Mention Toyota (or Lexus) and the first thing that comes to mind is cars. That’s not surprising since the company has been making such products since 1936. However, the company actually started off in the 1920s as a manufacturer of automatic looms to weave fabrics. In the decades that followed, while motor vehicles became an increasingly larger part of its business, it also ventured into making houses and investing in non-automotive industries such as bio-technology and agriculture, aviation, broadcasting and health to support new value creation.
While land transport is the core business of Toyota Motor Corporation (TMC), it also ventured into the marine business in 1997 to produce boats using its expertise from the automotive industry. It is one of the largest makers of premium yachts in Japan and its Ponam line-up includes fibreglass sport-fishing boats and luxury cabin-cruisers which feature fully-welded aluminium alloy hulls, each powered by marine versions of the 3-litre or 4.4-litre turbodiesel engines similar to those in some Toyota and Lexus models.
A few years ago, the TMC’s President, Akio Toyoda, spent several days experiencing the new Ponam range of premium yachts. As the Chief Branding Officer of Lexus International (at that time), he also appreciated the potential of a stylish premium performance yacht to complement the Lexus lifestyle.
This led Toyota Marine to reimagine how a premium performance yacht might expand the Lexus brand into new areas of lifestyle and recreation. In January, 2017, Lexus revealed the result of this project: a running proof-of-concept for a Lexus Sport Yacht, in Miami Beach, Florida.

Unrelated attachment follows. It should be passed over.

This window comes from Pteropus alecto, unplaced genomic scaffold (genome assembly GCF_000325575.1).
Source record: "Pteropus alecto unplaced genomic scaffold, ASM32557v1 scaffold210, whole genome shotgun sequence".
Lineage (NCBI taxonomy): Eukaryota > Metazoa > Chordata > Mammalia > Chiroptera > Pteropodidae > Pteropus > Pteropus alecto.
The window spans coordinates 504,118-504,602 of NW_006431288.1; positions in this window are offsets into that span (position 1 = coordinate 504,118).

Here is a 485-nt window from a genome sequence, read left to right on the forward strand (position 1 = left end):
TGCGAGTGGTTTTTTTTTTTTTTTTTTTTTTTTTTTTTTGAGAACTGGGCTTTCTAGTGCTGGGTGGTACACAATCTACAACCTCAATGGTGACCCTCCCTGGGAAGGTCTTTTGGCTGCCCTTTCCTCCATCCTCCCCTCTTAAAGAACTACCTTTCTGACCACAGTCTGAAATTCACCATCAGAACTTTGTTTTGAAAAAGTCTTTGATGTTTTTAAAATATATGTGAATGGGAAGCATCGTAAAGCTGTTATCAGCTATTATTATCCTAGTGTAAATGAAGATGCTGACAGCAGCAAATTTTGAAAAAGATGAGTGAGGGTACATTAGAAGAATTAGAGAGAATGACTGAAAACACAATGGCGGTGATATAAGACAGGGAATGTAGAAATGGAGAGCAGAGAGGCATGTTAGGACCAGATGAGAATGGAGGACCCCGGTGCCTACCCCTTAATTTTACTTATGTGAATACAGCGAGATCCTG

Lexus Design came up with the shape and the yacht was built in partnership with renowned boat manufacturers Marquis-Larson. The hull, inner structure and superstructure of the concept were made of hand-laid carbonfibre fabric, vacuum-infused with two-part polyurethane resin. It was powered by twin 5-litre V8 engines based on the 2UR-GSE high-performance engine of the Lexus RC F coupe, the GS F sport sedan and the LC 500.
While the Lexus Sport Yacht concept – which was given a special award by Japan’s Boat of the Year committee – was not intended to become a production model, it served as the basis for a premium yacht which the company will start selling worldwide from the second half of 2019.
“We’ve decided to take the next bold step of producing an all-new larger yacht that builds on the advanced nature of the concept while adding more comfort and living space,” said TMC Executive Vice-President, Shigeki Tomoyama, who is also responsible for the marine business.
While the concept was 12.7 metres long, the production version is planned to be almost 20 metres long as a larger sport fly-bridge cruiser with luxury staterooms below deck and entertaining space for up to 15 guests. Connected services using the company’s new mobility services platform will provide security, smartphone integration, remote diagnostics and maintenance and other services.